Pi Day

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Pi Day became an annual event at the Exploratorium that continues today, and the idea quickly grew tremendously, reaching a zenith on March 12, 2009, when the US Congress made it a national holiday.

Now celebrated by math geeks the globe over, Pi Day has evolved into a pop-cultural phenomenon, with several locations participating in events, shenanigans, observations, and all the pie feasting they can.

Pi Day

What is Pi Day?

Pi Day is celebrated and chosen on March 14 (3/14) worldwide. Pi (Greek letter “π“) is the mathematical symbol for a constant — the length of a circle divided by its diameter — about 3.14159. Pi Day is an annual event that allows math aficionados to repeat Pi’s endless digits, discuss arithmetic with their friends, and eat pie.

The History of Pi Day

We must travel back a few 1000 years and study this enigmatic number to understand pi. Archimedes (287–212 BC), one of the greatest mathematicians of the classical civilizations, was the first to calculate the value of pi.

However, it was initially christened with the Greek letter in 1647 by William Oughtred and was later adopted by the science establishment when Leonhard Euler used the sign in 1737.

However, how did Pi Day become a national phenomenon? That requires a trip to the Exploratorium in 1988 San Diego, where physicist Larry Shaw conceptualized it.

When is Pi Day?

Pi Day, observed on March 14, is an annual event of the mathematical symbol pi. March 14 was picked as the date for the celebration in 1988 by physicist Larry Shaw because the numerical value (3.14) symbolizes the first three digits of pi and also happens to be Albert Einstein’s birthday—a perfect pi-incidence.

Pi Day is observed in a variety of ways.

* Pi is a homophone of pie; the two words are sound similar but have different spellings and meanings. Celebrate Pi Day by indulging in copious amounts of pie.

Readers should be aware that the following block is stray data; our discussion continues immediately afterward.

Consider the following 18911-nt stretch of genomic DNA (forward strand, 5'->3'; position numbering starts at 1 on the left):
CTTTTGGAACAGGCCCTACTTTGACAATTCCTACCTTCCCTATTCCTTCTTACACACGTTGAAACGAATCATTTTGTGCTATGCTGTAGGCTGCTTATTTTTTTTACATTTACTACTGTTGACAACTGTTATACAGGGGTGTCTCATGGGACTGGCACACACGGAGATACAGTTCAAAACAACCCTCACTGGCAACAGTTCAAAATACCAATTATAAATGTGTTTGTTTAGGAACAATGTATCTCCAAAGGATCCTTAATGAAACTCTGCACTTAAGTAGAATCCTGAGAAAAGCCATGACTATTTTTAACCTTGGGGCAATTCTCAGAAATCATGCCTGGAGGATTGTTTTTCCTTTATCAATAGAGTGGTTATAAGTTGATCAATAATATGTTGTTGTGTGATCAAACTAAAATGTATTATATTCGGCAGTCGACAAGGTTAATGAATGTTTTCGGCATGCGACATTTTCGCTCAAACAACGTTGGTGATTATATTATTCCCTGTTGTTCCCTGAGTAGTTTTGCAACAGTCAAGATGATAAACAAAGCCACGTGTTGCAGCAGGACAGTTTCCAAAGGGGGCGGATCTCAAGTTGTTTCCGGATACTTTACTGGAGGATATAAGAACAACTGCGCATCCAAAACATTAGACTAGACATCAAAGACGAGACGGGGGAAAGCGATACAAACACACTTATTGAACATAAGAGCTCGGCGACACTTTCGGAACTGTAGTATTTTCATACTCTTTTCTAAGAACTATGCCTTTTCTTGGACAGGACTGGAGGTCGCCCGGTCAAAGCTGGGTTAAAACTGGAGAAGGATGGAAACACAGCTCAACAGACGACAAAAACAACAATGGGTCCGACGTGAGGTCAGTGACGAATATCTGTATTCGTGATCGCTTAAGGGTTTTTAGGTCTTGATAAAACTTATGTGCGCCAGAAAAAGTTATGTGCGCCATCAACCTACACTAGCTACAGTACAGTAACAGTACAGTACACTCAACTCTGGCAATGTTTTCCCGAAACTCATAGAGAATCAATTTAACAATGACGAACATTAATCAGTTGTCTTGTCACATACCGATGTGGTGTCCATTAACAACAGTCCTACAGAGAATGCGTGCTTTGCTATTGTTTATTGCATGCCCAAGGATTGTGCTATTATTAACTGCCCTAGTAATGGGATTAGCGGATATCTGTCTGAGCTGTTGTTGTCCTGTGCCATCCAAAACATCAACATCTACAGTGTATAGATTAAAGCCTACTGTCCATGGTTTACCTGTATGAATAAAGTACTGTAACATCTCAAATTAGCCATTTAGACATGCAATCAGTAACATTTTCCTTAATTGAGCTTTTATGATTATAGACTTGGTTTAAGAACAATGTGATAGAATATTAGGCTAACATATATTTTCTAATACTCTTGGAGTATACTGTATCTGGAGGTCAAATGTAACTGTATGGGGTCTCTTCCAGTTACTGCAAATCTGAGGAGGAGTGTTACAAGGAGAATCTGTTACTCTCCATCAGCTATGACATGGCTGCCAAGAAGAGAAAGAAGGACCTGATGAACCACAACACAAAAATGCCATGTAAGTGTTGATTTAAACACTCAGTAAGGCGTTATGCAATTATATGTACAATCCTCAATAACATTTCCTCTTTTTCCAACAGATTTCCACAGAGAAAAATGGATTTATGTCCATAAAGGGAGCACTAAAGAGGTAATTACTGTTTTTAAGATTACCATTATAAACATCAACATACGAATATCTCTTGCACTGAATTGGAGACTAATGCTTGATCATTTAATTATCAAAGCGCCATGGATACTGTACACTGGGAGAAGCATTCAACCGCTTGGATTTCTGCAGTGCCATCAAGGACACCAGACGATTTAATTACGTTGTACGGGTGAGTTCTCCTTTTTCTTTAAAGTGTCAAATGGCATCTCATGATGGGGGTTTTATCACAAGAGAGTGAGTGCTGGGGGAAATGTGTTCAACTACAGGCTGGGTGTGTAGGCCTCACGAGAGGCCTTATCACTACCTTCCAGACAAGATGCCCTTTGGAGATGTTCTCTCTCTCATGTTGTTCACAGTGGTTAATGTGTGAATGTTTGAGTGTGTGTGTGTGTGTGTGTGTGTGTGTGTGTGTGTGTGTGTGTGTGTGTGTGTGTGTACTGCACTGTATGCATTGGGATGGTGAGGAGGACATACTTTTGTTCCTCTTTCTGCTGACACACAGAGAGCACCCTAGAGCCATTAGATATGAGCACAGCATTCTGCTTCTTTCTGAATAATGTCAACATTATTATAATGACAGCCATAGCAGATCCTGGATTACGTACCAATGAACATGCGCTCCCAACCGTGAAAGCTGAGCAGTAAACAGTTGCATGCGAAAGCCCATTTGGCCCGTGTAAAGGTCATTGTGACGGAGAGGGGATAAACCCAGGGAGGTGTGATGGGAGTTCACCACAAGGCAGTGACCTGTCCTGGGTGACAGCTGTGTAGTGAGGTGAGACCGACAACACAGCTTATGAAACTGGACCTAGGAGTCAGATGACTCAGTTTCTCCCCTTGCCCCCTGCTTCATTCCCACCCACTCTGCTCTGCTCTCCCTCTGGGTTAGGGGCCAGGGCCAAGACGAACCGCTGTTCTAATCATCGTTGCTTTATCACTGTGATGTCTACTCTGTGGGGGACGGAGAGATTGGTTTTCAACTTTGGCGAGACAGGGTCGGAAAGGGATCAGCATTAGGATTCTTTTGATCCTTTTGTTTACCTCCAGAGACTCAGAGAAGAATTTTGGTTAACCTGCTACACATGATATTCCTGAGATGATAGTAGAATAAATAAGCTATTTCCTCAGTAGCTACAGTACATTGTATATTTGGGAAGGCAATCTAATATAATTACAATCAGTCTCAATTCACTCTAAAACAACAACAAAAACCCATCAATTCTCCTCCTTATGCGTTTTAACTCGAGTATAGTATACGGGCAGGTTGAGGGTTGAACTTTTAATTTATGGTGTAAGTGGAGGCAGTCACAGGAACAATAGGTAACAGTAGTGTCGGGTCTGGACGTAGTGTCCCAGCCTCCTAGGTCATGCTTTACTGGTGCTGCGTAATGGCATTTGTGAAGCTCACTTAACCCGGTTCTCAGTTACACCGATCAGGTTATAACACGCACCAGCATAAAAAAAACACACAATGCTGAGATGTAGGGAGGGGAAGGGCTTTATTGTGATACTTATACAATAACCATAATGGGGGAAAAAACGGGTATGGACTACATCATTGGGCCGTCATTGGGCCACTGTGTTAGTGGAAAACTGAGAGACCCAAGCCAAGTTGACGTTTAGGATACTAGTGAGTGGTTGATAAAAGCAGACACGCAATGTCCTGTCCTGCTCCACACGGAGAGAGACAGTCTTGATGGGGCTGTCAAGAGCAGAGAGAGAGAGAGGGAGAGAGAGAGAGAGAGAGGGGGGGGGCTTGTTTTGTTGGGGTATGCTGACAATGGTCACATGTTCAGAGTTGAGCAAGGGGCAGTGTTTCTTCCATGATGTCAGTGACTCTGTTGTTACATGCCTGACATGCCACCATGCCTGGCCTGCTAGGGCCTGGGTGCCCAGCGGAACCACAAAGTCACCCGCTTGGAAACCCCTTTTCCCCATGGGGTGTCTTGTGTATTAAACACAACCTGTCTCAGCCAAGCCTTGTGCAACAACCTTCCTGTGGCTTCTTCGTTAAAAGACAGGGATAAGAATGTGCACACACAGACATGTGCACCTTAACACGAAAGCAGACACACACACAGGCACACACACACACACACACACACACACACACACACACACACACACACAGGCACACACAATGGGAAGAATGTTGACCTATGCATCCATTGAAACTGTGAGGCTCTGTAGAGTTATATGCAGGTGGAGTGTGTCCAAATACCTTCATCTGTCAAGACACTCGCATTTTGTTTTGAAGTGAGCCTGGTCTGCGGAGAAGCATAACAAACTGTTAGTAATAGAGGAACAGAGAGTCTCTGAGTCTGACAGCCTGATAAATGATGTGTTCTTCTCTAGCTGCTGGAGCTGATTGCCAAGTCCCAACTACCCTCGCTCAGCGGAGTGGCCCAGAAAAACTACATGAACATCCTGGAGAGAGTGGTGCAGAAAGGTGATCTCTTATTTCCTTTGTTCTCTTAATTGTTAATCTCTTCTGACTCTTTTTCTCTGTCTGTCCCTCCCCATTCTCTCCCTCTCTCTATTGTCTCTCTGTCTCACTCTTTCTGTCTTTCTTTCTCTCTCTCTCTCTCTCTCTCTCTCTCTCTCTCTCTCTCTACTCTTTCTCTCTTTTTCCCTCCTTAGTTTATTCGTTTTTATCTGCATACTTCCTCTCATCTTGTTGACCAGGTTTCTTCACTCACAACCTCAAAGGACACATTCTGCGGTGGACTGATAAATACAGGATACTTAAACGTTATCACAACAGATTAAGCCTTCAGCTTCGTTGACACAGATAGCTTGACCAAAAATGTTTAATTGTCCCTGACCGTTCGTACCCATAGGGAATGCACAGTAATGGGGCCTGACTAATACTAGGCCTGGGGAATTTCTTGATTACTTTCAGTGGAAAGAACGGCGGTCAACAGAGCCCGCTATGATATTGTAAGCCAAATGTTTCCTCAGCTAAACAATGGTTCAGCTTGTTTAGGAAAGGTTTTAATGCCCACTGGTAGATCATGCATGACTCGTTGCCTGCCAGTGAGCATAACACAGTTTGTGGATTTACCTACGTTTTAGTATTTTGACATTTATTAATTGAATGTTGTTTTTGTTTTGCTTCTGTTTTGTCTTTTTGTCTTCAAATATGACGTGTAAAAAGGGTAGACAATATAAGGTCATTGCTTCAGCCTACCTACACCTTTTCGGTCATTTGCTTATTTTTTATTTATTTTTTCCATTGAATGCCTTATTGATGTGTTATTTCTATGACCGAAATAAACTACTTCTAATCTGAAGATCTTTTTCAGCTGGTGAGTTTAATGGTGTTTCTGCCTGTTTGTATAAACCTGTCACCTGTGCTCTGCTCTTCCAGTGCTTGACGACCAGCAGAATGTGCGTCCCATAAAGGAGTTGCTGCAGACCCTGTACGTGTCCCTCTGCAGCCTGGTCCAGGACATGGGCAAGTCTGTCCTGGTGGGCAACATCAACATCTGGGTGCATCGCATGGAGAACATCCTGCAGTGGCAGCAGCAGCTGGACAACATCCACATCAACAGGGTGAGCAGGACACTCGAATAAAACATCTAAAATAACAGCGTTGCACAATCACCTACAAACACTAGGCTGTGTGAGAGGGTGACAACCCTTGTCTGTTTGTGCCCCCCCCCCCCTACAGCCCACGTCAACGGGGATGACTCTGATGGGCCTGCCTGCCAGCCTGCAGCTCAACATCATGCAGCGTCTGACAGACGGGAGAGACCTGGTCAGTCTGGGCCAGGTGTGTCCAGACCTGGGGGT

*Hold a pie-baking competition. Instruct participants to create pies in the shape of the number pi. Combining it with a pie-eating contest is a great idea.

*Have a contest for pi reciting. Whoever can recite its most digits of the continuous wins a pie.

*Accept your geekiness. Wear a t-shirt with the numerals pi printed on it or accessorize with pi-shaped items. Perhaps earrings?

*Consume foods that begin with the letter pi, such as pineapples as well as pizza, or meals that have a circular form, such as pancakes and cookies.

Why Do We Celebrate Pi Day?

The best part was that one of us got the opportunity to smash a pie on his face after class if we could adequately answer all of his Pi questions. As if freshly baked pies weren’t delectable enough! It’s more of an excuse to generate enthusiasm and demonstrate the enjoyable aspect of math instruction. That is why Pi Day should be observed.

Conclusion

Mathematicians, scientists, and educators hope that the holiday will foster a countrywide interest in mathematics and science through education, museum exhibits, and pie-eating (or hurling) contests, among

other activities. This tacky national festival appears to appeal to both left-brained and sweet-toothed individuals.